Review: Reign Over Me

There’s only one coke in the image above? Poor form, Sandler, you managed to fit five product placement’s for Coke in the cinema of Jack and Jill.

 The thing nightmares are made of, kids.

I despise Adam Sandler, he is the ultimate atrocity of cinema. Watching his ‘comedy’ is much like shoving your hand into a blender, except it doesn’t go numb, and it usually goes for about 95 minutes. In fact, when someone once took me to see “You Don’t Mess with The Zohan”, I walked out of the theaters and did just that! So one night while I attended my nightly ritual of self-worship and expressed my distaste of others, when announcing my utter hatred of Adam Sandler, I was recommended to see his ‘serious’ film. I’ll give you a moment to let that sink in. Adam Sandler’s serious film…It took me days to comprehend even the thought of it!

Mike Binder’s Reign Over Me tells the story of Charlie Fineman (Sandler), a man who lost his family on 9/11 (as the film will constantly remind you to ensure the Academy hears) and is suffering from some rather serious post-traumatic stress, mostly from the perspective of Alan Johnson (Don Cheadle), a dentist who doesn’t quite enjoy life but feels the need to help an old college friend. The film isn’t bad, it just isn’t particularly good, partly because it’s wears a sign saying “Look at all this meaning! Isn’t it fantastic, I’m such a deep film!”, but mostly because it doesn’t know what it wants to do with the narrative.

There are some moments which are honestly quite touching (if a bit cliche), and the gradual opening up of Fineman’s personal life feels almost real, as well as the monologue to the parents in the climax, but the script isn’t strong enough to pull off all it’s attempts, leaving a few scenes feeling completely out of place, and others scene’s crawling along trying to keep up with the odd high points of the film. See, Sandler pulls off being confused and a shell of his previous self quite well when he’s silent and reclusive, but the moment he raises his voice or moves his body (which he’ll do regularly) he falls towards ‘comedic’ (and I use that term so incredibly loosely), more or less he falls into being the Sandler we all know, which is unfortunate really as it undermines a quite confusingly good, even endearing at times, performance.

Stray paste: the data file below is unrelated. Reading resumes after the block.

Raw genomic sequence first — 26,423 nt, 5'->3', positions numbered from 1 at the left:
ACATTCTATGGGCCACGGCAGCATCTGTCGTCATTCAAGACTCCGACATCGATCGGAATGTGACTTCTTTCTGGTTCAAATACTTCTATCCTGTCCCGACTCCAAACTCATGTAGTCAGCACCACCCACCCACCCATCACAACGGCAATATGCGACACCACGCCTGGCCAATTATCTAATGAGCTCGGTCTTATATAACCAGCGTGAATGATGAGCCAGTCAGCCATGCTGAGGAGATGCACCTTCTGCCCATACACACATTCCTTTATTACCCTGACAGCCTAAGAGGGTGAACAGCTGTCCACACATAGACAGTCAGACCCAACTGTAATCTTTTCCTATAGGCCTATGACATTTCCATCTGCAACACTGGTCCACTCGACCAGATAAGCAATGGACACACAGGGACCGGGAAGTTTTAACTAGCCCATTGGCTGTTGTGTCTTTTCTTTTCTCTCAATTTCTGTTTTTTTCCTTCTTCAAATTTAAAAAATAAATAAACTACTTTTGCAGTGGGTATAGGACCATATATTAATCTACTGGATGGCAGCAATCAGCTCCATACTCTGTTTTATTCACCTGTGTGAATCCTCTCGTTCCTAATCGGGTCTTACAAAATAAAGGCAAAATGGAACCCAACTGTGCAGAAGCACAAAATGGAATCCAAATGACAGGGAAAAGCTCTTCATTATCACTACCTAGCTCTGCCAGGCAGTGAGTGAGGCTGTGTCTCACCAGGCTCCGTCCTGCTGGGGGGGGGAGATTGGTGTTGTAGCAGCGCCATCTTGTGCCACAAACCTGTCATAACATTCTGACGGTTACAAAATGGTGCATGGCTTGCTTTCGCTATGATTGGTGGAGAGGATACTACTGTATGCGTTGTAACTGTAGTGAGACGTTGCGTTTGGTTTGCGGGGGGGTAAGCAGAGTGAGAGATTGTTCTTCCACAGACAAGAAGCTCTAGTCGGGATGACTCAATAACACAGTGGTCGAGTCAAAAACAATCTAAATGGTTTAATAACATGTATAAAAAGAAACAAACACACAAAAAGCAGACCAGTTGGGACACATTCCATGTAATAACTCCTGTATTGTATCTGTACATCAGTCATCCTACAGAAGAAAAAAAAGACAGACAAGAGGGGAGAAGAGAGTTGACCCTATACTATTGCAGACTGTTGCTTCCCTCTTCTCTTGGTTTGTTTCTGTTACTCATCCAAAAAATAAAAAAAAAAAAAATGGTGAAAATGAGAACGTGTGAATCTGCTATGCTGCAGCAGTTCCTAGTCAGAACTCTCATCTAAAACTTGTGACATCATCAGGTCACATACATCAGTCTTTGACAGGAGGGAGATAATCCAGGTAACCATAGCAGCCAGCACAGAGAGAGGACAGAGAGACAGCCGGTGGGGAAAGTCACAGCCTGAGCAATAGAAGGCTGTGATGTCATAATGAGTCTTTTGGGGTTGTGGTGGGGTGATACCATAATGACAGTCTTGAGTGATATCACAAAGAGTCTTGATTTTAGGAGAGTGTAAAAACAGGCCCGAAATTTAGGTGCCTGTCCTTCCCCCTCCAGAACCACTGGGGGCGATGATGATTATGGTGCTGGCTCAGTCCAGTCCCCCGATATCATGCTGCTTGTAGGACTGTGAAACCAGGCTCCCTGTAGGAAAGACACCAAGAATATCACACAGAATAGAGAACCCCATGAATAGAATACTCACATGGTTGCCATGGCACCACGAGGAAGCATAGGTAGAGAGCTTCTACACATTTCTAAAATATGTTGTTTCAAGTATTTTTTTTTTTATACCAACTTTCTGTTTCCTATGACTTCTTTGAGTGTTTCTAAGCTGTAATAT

A trashing scene that could even make Tommy Wiseau proud.

Credit where it’s due, however, to Don Cheadle. See, Adam Sandler surprises us by being an adequate actor for the first time in his career (which, at present, he’s acted in 43 films), but Cheadle outperforms him in every way as Alan Johnson, who performs the entire rainbow of emotion in a believable manner, and he overshadows Sandler entirely until the third act. While Johnson tries to help Fineman regain a standard life endlessly he’s battling his own problems with both family and business, and some of the strongest points of the film are Cheadle arguing with his wife (played by Jada Pinkett Smith) who doesn’t quite understand his motivation or behaviour (and to be honest, who blames her, Fineman isn’t exactly always a swell person). However, A special mention is also owed to Saffron Burrows for blandly delivering 90% of the lines she possess, which doesn’t help at all since the film has a very slow first hour, which isn’t necessarily bad, but she surely tries to make it so.

Probably the best parts of the film is when it skirts around all the issues it contains. The film is personal, and you’re never made to understand Fineman, it’s about the friendship of the characters. We’re treated to seeing the characters sit around playing games and just being friend, and that’s why this film works. As a gamer, I feel It’s worth noting that the film maturely uses video gaming as part of the story; the game Shadows of the Colossus is being played religiously by Fineman, as he watches the Colossus crumble like the towers of 9/11, working to save the life of a princess resembling his wife, having a child with horns on their head much like we all strive for, the playing of this game is one of the few insights into Fineman’s mind we get, which is much stronger than the scenes someone explains everything. It feels Binder was uncomfortable leaving the actors to show what they wanted to say, so he made sure every second scene would verbally explain what we just found out moments ago. I love dialogue, I love scenes of people sitting down and talking for ten minutes about why they don’t tip, but I don’t like being treated like an idiot.

I tried really hard to love this film, but there are many core issues, and sure, Reign Over Me has highlights, spikes where a good idea shines through and you get excited for a moment, but then it regresses back and repeats itself for another 20 minutes, it meanders along entertainingly, had the film been cut shorter by around 30 minutes and Sandler restrain himself from being Happy Gilmore whenever he got angry, it would have achieved a higher score, unfortunately instead we have a strong film with too many weak scenes and mis-steps. The film is worth seeing once, by all means, but I’m glad I only rented it as I don’t feel I’ll be returning to it any time soon. The best thing this film leaves us with is a bad-ass cover of “Reign O’er Me” by Pearl Jam (originally by The Who) and about 80 minutes of what should have been. 6.5/10.

Introducing Adam Sandler as Bob Dylan